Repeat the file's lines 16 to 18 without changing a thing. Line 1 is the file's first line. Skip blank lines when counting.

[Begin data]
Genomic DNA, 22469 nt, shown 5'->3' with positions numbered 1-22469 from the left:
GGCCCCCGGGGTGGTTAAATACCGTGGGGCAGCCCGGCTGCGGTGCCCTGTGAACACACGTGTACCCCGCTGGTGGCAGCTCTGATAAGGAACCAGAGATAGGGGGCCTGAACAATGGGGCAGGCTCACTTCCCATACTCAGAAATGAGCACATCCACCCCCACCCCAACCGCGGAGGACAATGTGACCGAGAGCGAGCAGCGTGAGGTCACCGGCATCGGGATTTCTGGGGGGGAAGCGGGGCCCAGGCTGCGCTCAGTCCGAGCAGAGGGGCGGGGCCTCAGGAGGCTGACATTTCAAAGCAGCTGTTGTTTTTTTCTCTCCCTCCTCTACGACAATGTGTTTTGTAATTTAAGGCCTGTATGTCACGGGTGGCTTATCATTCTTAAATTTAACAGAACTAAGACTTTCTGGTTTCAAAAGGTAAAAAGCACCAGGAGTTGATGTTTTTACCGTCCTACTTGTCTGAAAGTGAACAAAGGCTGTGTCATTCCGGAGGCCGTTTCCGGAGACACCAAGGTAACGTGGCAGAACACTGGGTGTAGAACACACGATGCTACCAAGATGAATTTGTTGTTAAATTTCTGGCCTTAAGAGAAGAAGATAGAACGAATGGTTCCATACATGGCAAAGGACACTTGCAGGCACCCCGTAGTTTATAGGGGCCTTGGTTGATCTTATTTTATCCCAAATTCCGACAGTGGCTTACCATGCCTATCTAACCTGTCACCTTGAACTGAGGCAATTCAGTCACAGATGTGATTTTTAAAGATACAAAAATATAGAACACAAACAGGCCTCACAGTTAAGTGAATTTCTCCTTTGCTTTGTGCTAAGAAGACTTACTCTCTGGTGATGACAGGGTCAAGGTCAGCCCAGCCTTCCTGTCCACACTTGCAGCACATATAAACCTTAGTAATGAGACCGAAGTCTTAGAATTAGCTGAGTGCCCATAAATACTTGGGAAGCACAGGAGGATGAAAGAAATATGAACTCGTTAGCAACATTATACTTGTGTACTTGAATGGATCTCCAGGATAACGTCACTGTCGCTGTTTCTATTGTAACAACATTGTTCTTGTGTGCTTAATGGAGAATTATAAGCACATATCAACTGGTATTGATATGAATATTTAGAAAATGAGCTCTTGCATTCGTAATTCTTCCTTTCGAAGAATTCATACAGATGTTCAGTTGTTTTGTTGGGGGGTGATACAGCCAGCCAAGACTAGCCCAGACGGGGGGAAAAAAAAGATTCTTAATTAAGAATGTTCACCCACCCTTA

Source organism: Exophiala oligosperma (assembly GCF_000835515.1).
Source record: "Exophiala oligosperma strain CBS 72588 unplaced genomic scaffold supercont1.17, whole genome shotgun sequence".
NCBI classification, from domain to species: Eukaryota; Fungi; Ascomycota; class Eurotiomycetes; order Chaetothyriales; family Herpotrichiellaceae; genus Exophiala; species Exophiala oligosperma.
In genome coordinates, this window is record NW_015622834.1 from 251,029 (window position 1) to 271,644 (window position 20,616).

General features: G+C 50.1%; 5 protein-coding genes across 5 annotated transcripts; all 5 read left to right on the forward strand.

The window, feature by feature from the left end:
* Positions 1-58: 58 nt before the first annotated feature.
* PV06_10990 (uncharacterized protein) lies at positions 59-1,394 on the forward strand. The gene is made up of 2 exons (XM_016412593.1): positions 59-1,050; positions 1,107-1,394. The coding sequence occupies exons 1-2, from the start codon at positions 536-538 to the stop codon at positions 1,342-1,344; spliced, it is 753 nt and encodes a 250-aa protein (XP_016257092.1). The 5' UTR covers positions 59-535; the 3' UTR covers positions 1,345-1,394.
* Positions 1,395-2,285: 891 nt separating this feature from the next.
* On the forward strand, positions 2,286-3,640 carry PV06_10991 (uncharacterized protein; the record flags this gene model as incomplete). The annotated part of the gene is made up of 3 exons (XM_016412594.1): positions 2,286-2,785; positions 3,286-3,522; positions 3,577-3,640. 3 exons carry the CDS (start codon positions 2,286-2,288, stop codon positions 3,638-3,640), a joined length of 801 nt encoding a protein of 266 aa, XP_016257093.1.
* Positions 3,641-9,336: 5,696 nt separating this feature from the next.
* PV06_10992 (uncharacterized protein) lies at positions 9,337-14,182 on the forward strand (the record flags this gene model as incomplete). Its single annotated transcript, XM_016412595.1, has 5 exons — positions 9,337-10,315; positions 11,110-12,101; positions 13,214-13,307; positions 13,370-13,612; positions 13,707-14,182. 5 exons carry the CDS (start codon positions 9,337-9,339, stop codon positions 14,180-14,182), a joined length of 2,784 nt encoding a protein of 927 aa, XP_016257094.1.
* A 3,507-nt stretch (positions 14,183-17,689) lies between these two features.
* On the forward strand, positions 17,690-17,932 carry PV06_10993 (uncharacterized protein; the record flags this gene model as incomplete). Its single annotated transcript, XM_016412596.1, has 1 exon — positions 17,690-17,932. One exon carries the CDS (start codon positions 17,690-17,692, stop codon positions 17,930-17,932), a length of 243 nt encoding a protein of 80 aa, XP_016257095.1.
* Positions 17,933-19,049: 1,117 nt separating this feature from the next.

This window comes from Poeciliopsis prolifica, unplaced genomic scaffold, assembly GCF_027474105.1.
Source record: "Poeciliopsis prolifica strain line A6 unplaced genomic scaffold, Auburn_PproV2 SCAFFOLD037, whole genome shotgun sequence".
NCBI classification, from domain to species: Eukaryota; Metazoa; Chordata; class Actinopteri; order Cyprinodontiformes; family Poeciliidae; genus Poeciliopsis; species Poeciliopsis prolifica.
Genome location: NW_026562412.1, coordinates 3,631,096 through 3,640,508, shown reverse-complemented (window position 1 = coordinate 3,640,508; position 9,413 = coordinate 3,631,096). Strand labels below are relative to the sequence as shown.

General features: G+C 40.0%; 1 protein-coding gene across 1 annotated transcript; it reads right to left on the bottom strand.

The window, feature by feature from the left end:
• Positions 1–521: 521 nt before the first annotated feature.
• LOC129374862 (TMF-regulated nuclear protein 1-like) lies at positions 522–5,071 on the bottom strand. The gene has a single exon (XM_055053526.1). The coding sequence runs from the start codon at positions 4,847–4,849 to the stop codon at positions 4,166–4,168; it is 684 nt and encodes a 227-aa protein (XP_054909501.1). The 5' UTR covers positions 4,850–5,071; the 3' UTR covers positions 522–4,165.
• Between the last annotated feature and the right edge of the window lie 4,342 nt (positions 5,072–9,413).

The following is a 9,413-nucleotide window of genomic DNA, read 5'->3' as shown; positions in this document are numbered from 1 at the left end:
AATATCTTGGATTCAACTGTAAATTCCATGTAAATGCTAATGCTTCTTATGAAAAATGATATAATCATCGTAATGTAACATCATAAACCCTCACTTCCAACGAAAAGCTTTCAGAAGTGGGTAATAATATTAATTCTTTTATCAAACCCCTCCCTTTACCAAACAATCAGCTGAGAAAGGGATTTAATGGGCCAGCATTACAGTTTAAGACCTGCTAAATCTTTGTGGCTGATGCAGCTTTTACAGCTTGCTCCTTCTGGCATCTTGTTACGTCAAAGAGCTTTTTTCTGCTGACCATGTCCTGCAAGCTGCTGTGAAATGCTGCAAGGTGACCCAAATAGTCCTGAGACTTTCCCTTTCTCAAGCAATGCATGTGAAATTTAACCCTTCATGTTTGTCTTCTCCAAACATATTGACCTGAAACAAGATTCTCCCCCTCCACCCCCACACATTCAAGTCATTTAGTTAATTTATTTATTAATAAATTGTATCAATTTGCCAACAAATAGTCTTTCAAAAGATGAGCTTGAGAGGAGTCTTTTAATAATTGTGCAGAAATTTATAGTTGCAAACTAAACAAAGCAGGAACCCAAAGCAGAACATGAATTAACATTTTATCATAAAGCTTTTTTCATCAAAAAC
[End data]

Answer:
* On the forward strand, positions 17,690-17,932 carry PV06_10993 (uncharacterized protein; the record flags this gene model as incomplete). Its single annotated transcript, XM_016412596.1, has 1 exon — positions 17,690-17,932. One exon carries the CDS (start codon positions 17,690-17,692, stop codon positions 17,930-17,932), a length of 243 nt encoding a protein of 80 aa, XP_016257095.1.
* Positions 17,933-19,049: 1,117 nt separating this feature from the next.

This window comes from Poeciliopsis prolifica, unplaced genomic scaffold, assembly GCF_027474105.1.